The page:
Who’s your industry’s celebrity? As long as that person is not a competitor see if you can get an interview, an endorsement, or just a loving pat on the back if that’s what you need.

15. Create a caption contest

Engagement is not boring. And there’s no better engagement than the caption contest. A simple “caption this” can turn your bored fans into eager participants.

Engagement-Caption-This

Conclusion

Boring content is a complete turn-off. It bores you. It bores your readers. It discourages your brand. To punch boring in the face, you’ll have to do more than use active verbs and italicize words.

You’re going to need to do something absolutely new.

Maybe this has given you some ideas. Now it’s your turn.

What are your ideas for creating content that is absolutely not boring?

Want to spice up your content marketing? Sign up for the free daily or weekly CMI prescription to grow your skills and program.

Cover by Joseph Kalinowski/Content Marketing Institute

Author: Neil Patel

Neil Patel is the co-founder of Crazy Egg, Hello Bar, and KISSmetrics. He helps companies like Amazon, NBC, GM, HP and Viacom grow their revenue. The Wall Street Journal calls him a top influencer on the web, and Entrepreneur Magazine says he has created one of the 100 most brilliant companies in the world. You can connect with him on Twitter @neilpatel.

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  • Paul Mattioli

    Fantastic read Neil – love the ideas and your tone – TRY IT – you have nothing to lose is something that marketers seemed to have forgotten in a world ruled by hourly results and daily metrics… Content, customers and clients all suffer as a result. Thanks for this – just shared on LinkedIn as well. Cheers.

    • http://neilpatel.com Neil Patel

      Glad you found it helpful. You really have to break it down to the base value.

  • jberroth

    Really enjoyed this Neil! I know I prefer interesting when I am reading!

  • http://WebWorksofKC.com/ Travis Pflanz

    I like to go really long and really deep (uhh… I didn’t mean for it to sound like that). No doubt – the long and in-depth articles (blog posts) on my website drive about 90% of all the traffic on my website.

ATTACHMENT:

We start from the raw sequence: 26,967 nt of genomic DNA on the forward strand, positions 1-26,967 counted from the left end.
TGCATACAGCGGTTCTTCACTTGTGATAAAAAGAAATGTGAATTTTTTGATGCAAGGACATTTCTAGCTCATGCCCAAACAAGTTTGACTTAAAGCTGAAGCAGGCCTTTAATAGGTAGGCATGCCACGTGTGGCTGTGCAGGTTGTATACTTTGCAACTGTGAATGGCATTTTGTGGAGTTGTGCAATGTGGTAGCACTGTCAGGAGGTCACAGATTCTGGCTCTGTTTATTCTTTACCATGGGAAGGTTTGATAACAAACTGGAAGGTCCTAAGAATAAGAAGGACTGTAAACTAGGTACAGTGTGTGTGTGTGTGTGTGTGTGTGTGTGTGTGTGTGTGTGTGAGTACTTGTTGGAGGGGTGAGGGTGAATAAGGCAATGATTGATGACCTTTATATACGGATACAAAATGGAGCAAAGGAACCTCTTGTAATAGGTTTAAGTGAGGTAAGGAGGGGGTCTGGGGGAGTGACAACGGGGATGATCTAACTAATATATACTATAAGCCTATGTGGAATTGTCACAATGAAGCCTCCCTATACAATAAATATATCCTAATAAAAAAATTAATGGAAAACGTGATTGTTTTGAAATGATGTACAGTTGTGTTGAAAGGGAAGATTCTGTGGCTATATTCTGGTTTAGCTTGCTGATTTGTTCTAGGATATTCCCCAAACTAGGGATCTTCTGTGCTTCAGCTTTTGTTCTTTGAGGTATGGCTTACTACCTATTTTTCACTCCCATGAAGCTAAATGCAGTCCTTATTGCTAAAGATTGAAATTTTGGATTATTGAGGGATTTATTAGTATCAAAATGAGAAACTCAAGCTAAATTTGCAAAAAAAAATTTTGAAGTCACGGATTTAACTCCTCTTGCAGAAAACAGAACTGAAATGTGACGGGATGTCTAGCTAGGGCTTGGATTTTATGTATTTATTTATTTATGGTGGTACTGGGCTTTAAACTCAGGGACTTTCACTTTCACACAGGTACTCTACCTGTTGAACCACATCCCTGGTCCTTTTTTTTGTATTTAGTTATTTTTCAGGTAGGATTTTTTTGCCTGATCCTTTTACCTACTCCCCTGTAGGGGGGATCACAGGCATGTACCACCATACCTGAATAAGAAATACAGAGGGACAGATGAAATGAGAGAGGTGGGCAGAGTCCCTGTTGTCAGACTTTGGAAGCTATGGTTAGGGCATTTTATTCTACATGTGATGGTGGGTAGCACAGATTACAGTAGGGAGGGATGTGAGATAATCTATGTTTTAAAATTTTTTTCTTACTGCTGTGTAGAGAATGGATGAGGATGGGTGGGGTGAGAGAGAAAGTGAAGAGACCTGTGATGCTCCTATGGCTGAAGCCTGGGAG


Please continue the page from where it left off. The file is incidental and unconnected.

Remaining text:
• heidicohen

    Neil–
    Useful content as I always expect and get from you!

    I love the Ravelry reference. It’s the major way to reach knitters and crocheters online. When it comes to content, Ravelry has gone beyond disrupting the old publishing model. It’s top designers make real incomes (5 and 6 figures) selling patterns there.

    Happy marketing,
    Heidi Cohen

  • http://www.semgeeks.com/ Adrianna Mieras

    Amazing! These are some great tips to throw boring right out of the window! Really nice input on the long content. It is becoming a trend now-a-days. People love reading greatly researched and interesting content no matter if it is lengthy. Internet is a huge space with a vast audience, so it is important to try everything and be visible everywhere to target our audience and social media is where they live!

  • paul johnson

    Great, actionable tips on options to think through for exciting content. The video form factor feels like an option for all businesses. I’ve also found interactive content/ games can really work if aligned with the brand

  • doodling mind

    I may go with presentation slides rather than writing things down as articles, because writing bores me at times so it might be boring for the readers.. I give A+ to the idea of becoming an authority, because you can start writing without any secondary research, which too bores me at times..